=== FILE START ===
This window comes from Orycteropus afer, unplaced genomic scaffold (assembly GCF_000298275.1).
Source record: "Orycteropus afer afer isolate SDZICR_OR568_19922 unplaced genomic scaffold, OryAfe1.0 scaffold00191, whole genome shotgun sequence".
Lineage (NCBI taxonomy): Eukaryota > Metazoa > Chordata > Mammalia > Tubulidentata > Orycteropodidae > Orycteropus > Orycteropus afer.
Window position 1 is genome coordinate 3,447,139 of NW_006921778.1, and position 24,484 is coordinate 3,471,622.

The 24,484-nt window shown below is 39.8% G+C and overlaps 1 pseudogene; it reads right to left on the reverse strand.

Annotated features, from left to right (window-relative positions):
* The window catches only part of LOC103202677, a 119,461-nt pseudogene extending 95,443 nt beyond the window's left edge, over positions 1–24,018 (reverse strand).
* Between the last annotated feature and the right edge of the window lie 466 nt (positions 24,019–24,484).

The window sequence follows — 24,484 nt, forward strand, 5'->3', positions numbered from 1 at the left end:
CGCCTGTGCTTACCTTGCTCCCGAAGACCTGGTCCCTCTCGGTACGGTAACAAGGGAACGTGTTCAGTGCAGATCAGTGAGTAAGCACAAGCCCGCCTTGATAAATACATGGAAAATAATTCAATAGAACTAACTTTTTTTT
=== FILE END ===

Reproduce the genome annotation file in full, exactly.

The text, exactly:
This window comes from Orycteropus afer, unplaced genomic scaffold (assembly GCF_000298275.1).
Source record: "Orycteropus afer afer isolate SDZICR_OR568_19922 unplaced genomic scaffold, OryAfe1.0 scaffold00191, whole genome shotgun sequence".
Lineage (NCBI taxonomy): Eukaryota > Metazoa > Chordata > Mammalia > Tubulidentata > Orycteropodidae > Orycteropus > Orycteropus afer.
Window position 1 is genome coordinate 3,447,139 of NW_006921778.1, and position 24,484 is coordinate 3,471,622.

The 24,484-nt window shown below is 39.8% G+C and overlaps 1 pseudogene; it reads right to left on the reverse strand.

Annotated features, from left to right (window-relative positions):
* The window catches only part of LOC103202677, a 119,461-nt pseudogene extending 95,443 nt beyond the window's left edge, over positions 1–24,018 (reverse strand).
* Between the last annotated feature and the right edge of the window lie 466 nt (positions 24,019–24,484).

The window sequence follows — 24,484 nt, forward strand, 5'->3', positions numbered from 1 at the left end:
CGCCTGTGCTTACCTTGCTCCCGAAGACCTGGTCCCTCTCGGTACGGTAACAAGGGAACGTGTTCAGTGCAGATCAGTGAGTAAGCACAAGCCCGCCTTGATAAATACATGGAAAATAATTCAATAGAACTAACTTTTTTTT